“Tumors may disappear, but according to a survey from the Little People Association with young cancer survivors aged 17-31 as respondents, almost 20% of them suffer from chronic pain, have trouble learning and concentrating, while nearly 60% complain of emotional and mental exhaustion, and some of them even depression. Young people don’t have adequate information available to them on how to access social benefits, 19% of them aged over 18 are not working and not studying, 16% report discrimination at work or school. While data from all over the EU clearly shows that this group is at a high risk of developing long-term effects of cancer treatment or secondary cancers, there is no standardized long-term tracking and caring system for young survivors. Many of them go for regular checkups at the pediatrician, but most of them are lost in the whole medical process for young patients. “said Katie Rizvi, founder of the Little People Romania.

The attendees are registered members of the Temerarii Club – the Romanian Community of Young Cancer Survivors® founded by the Little People Association Romania in 2006.

The young survivors will also be delighted to participate for the eighth consecutive year at the Temerarii Christmas Gala. The theme of this year’s edition is Ice Ball. They will celebrate their victory over cancer, in Cluj-Napoca, the city where this community, the largest of its kind in Europe, was founded.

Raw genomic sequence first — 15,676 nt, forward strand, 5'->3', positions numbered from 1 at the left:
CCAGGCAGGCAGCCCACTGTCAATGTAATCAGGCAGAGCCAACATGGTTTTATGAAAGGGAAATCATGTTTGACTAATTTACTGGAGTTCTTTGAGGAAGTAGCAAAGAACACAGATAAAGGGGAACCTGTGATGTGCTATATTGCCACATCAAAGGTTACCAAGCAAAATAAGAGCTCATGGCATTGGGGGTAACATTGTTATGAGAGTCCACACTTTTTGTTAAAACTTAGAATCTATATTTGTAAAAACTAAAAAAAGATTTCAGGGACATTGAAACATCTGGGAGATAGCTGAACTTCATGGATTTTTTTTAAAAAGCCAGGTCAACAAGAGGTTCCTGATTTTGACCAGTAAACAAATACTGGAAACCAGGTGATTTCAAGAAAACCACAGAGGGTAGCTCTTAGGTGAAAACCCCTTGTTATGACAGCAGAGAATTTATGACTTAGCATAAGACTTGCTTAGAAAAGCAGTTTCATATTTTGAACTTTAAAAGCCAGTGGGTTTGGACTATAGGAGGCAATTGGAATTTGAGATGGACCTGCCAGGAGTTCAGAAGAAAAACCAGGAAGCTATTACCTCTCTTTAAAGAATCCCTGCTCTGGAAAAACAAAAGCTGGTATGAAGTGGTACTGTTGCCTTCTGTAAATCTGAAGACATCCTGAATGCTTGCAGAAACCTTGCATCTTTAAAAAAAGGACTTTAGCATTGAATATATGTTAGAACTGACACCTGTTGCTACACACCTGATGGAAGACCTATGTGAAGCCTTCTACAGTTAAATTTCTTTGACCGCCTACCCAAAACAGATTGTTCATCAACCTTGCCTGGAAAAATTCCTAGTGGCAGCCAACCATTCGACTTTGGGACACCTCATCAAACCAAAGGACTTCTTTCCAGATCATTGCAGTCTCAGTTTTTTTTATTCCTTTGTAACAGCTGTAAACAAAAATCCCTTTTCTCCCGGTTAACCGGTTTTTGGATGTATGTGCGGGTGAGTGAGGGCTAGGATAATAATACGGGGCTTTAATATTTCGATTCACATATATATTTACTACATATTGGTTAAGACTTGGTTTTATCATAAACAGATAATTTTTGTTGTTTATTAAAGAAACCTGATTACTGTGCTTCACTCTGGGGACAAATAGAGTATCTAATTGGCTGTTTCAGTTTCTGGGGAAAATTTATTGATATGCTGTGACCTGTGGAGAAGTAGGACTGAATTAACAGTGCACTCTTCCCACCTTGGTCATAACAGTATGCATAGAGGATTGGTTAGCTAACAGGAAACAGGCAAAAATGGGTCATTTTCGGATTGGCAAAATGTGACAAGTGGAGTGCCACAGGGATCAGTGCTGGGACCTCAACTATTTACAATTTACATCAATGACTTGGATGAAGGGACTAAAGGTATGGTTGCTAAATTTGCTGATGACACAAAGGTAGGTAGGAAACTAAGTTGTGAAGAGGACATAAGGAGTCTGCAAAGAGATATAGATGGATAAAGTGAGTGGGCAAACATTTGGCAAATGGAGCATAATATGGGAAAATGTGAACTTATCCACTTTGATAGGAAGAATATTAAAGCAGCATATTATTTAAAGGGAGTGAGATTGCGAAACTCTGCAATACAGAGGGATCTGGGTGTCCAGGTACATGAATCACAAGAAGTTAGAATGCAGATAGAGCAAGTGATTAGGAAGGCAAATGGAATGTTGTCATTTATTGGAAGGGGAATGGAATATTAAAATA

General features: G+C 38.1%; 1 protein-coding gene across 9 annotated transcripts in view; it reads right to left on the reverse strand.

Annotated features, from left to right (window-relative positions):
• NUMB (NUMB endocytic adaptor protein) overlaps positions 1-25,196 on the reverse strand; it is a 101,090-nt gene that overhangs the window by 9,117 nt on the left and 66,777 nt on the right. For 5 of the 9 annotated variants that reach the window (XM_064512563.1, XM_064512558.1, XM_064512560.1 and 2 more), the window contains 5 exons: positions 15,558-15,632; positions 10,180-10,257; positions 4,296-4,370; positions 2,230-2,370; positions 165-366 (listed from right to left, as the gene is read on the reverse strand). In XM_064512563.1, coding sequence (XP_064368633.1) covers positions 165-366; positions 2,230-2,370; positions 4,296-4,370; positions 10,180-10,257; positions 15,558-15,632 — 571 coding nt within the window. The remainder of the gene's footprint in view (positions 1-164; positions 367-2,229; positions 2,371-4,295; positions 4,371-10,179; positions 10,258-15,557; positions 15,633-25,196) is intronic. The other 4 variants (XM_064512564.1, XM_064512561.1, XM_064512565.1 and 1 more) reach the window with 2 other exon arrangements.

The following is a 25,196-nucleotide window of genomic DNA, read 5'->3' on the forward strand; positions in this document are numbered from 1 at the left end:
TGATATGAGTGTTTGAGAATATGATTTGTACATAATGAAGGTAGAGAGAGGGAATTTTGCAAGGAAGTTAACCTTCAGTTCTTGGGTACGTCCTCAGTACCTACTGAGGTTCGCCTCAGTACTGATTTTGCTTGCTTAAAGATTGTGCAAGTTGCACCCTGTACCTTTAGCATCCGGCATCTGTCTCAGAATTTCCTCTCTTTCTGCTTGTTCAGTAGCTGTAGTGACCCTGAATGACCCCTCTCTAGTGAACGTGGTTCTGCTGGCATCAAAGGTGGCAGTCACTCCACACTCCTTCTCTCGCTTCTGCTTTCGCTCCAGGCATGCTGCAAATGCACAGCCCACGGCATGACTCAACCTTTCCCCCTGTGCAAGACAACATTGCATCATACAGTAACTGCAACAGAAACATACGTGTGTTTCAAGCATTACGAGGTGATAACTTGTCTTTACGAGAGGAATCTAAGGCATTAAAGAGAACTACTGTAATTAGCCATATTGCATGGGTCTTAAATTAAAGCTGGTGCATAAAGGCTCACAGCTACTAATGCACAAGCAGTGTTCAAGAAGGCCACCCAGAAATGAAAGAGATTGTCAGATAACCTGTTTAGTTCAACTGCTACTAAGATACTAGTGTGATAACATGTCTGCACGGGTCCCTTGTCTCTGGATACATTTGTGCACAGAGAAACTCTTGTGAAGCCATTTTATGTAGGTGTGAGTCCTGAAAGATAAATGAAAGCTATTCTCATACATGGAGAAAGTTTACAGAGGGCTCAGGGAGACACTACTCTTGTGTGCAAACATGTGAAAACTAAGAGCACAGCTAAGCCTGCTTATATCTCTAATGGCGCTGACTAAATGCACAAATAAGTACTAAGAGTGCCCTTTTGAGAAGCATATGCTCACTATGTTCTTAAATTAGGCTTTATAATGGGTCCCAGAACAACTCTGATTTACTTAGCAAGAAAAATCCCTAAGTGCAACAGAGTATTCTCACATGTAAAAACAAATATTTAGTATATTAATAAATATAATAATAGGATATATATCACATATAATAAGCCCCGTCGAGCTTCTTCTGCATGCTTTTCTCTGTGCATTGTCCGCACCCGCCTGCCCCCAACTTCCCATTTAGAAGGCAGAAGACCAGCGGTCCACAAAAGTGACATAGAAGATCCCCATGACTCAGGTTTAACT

The Ice Ball – Temerarii Christmas Gala – will take place on December 12th, 2015 in the Grand Hotel Napoca, Cluj-Napoca, starting at 19:30. Media representatives are invited to raise a glass of champagne in honor of the young cancer survivors’ victory, at the event’s reception.

What Temerarii means today is more than 400 young people aged 14-30 years from over 123 localities in Romania who, from the moment they won the fight against cancer, have become true heroes, writing and rewriting daily a success story, being a true inspiration for those who now wage the same battle.

The Temerarii community is the founder of Youth Cancer Europe network – a European communication and initiative platform for the young people diagnosed with cancer, developed in 2014, with partners from 15 European countries.

Originally published 11th Dec 2015 via